Scarlet AMy being an atheist may not be surprising to some, but stating it is unusual. I’ve stated many times on here, and in person, that I’m a “non-theist.” Which is really just a weaselly way of saying “atheist.” (Although, it began as a all-inclusive way of saying “Deist,” then “agnostic”….) I still don’t plan on generally going around calling myself an atheist, as I still believe it’s a silly term to use to describe one’s self, like using a word for not collecting stamps or not believing in mermaids and saying I’m that word. I still prefer the term “secular humanist,” as it’s a positive affirmation of what I do believe in.

(The Affirmations of Humanism: A Statement of Principles)

So, why am I making an affirmative stance, coming “out,” so to speak, at this time? (The OUT Campaign) First, what brought me to this moment, then the implications.

Atheism has been constantly attacked by Christians, to the point that Gallup polls indicate an atheist is the last person someone would vote for as president, even if otherwise completely qualified for the job. I went to a Promise Keeper’s rally a few years ago, and along with gays and feminists, atheists were constantly being reviled as the evilist of the evils and must be eliminated. Literally. They call for a jihad war on atheism (and feminism and homosexuality).Then yesterday I saw this article on BoingBoing:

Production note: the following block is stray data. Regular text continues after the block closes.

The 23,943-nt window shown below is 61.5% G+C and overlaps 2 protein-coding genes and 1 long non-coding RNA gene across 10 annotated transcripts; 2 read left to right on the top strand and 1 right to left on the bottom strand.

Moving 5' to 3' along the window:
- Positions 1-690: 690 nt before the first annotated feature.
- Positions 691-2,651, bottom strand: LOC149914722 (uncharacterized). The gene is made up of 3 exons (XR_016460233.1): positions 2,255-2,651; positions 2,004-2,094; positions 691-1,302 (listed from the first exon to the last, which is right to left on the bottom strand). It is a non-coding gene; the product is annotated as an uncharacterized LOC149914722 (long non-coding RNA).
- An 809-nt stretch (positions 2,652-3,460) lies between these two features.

♦ Ill. Rep. Monique Davis: it’s dangerous for children to know atheists exist, orders atheist to stop testifying

About an Illinois congresswoman who decried an atheist activist objecting to the state giving $1 million to a Baptist church (granted, as a historical building, however). She angrily accused the man of working to destroy the foundation of the state and country, of hypocrisy, and demanded he leave the court because of his “philosophy”, which she stated was harmful for children–who should be protected from ever even hearing about atheism.
Ronald Lindsy, director of the Council for Secular Humanism’s First Amendment Task Force, has replied:
“She is unfit to serve in her office, just as a representative who told a Jew or a Hindu to ‘get out of that seat’ would be unfit to serve. If she does not resign, the Illinois House has an obligation to expel her.”